chap5.pdf

# chap5.pdf - Antennas and Propagation Chapter 5 Introduction...

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Antennas and Propagation Chapter 5

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Introduction An antenna is an electrical conductor or system of conductors Transmission - radiates electromagnetic energy into space Reception - collects electromagnetic energy from space In two-way communication, the same antenna can be used for transmission and reception
Radiation Patterns Radiation pattern Graphical representation of radiation properties of an antenna Depicted as two-dimensional cross section Beam width (or half-power beam width) Measure of directivity of antenna Reception pattern Receiving antenna’s equivalent to radiation pattern

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Types of Antennas Isotropic antenna (idealized) Radiates power equally in all directions Dipole antennas Half-wave dipole antenna (or Hertz antenna) Quarter-wave vertical antenna (or Marconi antenna)
Types of Antennas Parabolic Reflective Antenna

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Antenna Gain Antenna gain Power output, in a particular direction, compared to that produced in any direction by a perfect omnidirectional antenna (isotropic antenna) if an antenna has a gain of 3dB, then it improves upon the isotropic antenna in that direction by 3dB, or a factor of 2 At the expense of other directions. Effective area Related to physical size and shape of antenna
Antenna Gain Relationship between antenna gain and effective area : G = antenna gain A e = effective area f = carrier frequency c = speed of light (≤ 3 ×10 8 m/s) = carrier wavelength 2 2 2 4 4 c A f A G e e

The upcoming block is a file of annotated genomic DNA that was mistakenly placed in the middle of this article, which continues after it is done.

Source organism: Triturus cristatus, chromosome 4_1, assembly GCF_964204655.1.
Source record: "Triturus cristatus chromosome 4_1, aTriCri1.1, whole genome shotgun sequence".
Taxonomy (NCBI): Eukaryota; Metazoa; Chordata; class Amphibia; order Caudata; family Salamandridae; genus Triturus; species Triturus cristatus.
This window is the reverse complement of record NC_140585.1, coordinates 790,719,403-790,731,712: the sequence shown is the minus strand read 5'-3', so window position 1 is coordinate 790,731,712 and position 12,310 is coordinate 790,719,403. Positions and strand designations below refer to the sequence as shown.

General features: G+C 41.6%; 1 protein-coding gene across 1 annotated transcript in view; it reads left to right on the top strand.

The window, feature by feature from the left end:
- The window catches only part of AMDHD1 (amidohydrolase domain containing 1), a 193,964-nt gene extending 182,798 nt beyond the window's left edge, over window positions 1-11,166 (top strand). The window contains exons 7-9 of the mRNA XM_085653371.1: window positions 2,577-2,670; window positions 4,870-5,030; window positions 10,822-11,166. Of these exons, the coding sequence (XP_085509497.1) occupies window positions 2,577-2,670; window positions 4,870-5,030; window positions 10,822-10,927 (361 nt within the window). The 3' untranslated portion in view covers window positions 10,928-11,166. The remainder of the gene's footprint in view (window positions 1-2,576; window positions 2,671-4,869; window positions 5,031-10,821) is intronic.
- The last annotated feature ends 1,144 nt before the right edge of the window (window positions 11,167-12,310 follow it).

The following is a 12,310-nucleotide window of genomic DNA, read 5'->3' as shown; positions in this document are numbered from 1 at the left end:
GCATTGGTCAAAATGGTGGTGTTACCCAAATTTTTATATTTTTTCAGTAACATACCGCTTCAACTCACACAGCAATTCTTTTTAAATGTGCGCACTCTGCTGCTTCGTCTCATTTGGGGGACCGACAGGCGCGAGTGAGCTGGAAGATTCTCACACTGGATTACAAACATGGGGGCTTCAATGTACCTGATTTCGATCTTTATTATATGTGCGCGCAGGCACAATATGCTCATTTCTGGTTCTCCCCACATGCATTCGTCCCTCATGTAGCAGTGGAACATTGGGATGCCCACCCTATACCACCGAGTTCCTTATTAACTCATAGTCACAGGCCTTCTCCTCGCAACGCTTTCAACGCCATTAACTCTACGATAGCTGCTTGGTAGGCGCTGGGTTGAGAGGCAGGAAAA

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Propagation Modes 1) Ground-wave propagation 2) Sky-wave propagation 3) Line-of-sight propagation
Ground Wave Propagation

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Ground Wave Propagation Follows contour of the earth: The electromagnetic wave induces a current in the earth's surface Diffraction Can Propagate considerable distances Frequencies up to 2 MHz Example: AM radio
Sky Wave Propagation

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Sky Wave Propagation Signal reflected from ionized layer of atmosphere back down to earth Signal can travel a number of hops , back and forth between ionosphere and earth’s surface Reflection effect caused by refraction Frequencies up to 30 MHz Examples Amateur radio International Broadcast radio
Line-of-Sight Propagation

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Line-of-Sight Propagation Transmitting and receiving antennas must be within line of sight : Satellite communication signal above 30 MHz not reflected by ionosphere Ground
• Fall '19
• Hertz, Electromagnetic spectrum, Radio frequency propagation

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